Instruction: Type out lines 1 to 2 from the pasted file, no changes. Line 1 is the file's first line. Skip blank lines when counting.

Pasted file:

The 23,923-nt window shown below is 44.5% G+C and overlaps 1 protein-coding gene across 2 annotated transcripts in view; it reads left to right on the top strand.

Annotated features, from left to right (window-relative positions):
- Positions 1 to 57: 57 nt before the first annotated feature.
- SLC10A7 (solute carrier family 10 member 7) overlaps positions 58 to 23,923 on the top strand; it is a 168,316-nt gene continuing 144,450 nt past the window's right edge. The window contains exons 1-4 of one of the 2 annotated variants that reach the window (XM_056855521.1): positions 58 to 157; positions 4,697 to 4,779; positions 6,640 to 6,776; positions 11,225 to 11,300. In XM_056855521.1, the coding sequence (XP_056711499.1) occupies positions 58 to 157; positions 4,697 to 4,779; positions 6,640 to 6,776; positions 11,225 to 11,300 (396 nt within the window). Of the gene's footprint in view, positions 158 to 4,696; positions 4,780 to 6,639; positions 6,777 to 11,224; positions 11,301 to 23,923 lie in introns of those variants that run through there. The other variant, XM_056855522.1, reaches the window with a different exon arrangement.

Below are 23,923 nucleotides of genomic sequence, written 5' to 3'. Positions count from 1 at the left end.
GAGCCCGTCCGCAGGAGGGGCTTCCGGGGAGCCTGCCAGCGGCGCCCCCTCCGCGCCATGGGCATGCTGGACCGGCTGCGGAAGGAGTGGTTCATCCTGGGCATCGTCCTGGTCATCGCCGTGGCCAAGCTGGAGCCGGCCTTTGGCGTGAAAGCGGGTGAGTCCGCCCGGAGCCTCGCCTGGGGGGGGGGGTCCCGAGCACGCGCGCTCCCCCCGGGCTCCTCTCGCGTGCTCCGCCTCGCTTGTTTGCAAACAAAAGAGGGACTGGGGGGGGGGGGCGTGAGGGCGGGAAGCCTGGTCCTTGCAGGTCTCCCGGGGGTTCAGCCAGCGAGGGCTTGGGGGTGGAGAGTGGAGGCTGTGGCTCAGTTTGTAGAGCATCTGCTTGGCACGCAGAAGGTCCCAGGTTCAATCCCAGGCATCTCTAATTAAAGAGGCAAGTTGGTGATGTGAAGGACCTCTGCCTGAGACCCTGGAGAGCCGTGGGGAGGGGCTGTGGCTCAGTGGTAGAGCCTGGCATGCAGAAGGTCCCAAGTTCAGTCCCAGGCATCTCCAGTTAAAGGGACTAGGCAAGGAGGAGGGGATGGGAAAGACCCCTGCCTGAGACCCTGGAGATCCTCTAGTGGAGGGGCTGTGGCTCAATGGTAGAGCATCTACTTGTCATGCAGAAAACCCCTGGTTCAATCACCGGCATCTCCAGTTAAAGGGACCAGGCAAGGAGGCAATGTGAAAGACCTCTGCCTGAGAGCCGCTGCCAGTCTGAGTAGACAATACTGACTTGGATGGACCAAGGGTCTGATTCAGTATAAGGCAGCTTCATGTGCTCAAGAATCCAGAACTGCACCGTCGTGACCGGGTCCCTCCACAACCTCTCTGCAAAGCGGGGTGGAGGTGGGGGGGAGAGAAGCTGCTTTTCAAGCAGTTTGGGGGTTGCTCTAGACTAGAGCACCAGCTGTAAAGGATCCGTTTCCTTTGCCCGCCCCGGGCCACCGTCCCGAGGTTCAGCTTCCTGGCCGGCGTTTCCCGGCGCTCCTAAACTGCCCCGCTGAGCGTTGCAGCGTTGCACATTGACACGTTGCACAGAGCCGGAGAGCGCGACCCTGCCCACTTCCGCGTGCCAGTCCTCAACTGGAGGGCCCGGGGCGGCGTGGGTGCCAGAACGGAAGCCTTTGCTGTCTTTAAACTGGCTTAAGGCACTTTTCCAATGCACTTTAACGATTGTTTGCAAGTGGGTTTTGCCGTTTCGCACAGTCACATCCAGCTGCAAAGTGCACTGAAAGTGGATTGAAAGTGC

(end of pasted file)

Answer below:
The 23,923-nt window shown below is 44.5% G+C and overlaps 1 protein-coding gene across 2 annotated transcripts in view; it reads left to right on the top strand.

Annotated features, from left to right (window-relative positions):